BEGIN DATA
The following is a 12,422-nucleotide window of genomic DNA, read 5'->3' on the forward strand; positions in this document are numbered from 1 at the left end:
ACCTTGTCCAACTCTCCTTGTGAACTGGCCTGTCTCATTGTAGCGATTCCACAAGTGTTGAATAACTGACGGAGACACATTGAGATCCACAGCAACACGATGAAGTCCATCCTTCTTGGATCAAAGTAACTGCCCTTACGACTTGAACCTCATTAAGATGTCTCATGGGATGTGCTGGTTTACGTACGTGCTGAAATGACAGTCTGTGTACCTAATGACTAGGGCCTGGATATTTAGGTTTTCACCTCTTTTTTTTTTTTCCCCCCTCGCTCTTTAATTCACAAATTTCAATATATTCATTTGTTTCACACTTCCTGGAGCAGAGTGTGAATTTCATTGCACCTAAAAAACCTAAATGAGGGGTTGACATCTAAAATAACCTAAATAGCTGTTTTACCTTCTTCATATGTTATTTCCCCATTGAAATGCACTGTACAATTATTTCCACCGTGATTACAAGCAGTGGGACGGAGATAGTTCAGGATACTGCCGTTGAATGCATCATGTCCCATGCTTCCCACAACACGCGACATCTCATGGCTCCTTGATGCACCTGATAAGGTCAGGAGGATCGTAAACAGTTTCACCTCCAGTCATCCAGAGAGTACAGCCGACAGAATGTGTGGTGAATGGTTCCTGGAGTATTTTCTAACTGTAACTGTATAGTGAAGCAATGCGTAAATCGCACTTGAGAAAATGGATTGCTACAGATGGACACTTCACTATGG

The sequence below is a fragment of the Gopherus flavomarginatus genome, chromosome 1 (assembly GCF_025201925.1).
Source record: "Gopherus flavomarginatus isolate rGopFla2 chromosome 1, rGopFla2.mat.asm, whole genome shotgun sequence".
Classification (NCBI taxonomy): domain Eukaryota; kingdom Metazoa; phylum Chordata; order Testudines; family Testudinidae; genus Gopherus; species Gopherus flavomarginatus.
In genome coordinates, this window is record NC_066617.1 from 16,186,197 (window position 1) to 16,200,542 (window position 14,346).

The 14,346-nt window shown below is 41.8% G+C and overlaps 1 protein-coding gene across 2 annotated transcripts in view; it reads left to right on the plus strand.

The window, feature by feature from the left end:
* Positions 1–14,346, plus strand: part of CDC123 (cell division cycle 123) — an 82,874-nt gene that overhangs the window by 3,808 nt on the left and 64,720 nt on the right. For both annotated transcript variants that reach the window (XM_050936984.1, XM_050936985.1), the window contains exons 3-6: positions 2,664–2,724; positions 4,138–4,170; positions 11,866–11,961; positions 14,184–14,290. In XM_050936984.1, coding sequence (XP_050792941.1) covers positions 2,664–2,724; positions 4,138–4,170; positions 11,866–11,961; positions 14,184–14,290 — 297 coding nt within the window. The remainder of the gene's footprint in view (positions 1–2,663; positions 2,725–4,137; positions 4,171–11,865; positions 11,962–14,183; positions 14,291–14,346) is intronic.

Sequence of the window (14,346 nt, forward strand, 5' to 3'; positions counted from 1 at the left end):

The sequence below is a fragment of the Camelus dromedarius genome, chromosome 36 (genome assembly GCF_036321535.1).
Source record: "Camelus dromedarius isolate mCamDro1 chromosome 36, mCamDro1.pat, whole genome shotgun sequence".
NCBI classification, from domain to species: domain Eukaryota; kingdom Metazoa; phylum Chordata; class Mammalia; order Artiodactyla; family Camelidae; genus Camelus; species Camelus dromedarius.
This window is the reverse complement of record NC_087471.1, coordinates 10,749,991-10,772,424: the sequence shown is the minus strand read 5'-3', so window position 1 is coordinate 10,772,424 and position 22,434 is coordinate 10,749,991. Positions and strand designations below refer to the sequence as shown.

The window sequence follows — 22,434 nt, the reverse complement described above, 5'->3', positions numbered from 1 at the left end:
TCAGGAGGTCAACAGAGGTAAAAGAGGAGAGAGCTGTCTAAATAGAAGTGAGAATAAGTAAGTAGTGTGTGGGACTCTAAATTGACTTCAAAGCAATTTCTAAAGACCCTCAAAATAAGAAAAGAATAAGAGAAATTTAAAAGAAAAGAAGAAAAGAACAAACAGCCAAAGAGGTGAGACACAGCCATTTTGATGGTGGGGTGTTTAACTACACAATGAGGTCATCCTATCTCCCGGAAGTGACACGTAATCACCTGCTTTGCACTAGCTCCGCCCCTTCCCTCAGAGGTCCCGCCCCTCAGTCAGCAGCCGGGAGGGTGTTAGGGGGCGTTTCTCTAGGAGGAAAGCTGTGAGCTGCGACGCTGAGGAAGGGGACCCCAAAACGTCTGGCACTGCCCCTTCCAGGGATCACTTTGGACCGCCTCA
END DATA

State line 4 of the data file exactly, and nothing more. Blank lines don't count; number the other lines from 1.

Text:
Source record: "Gopherus flavomarginatus isolate rGopFla2 chromosome 1, rGopFla2.mat.asm, whole genome shotgun sequence".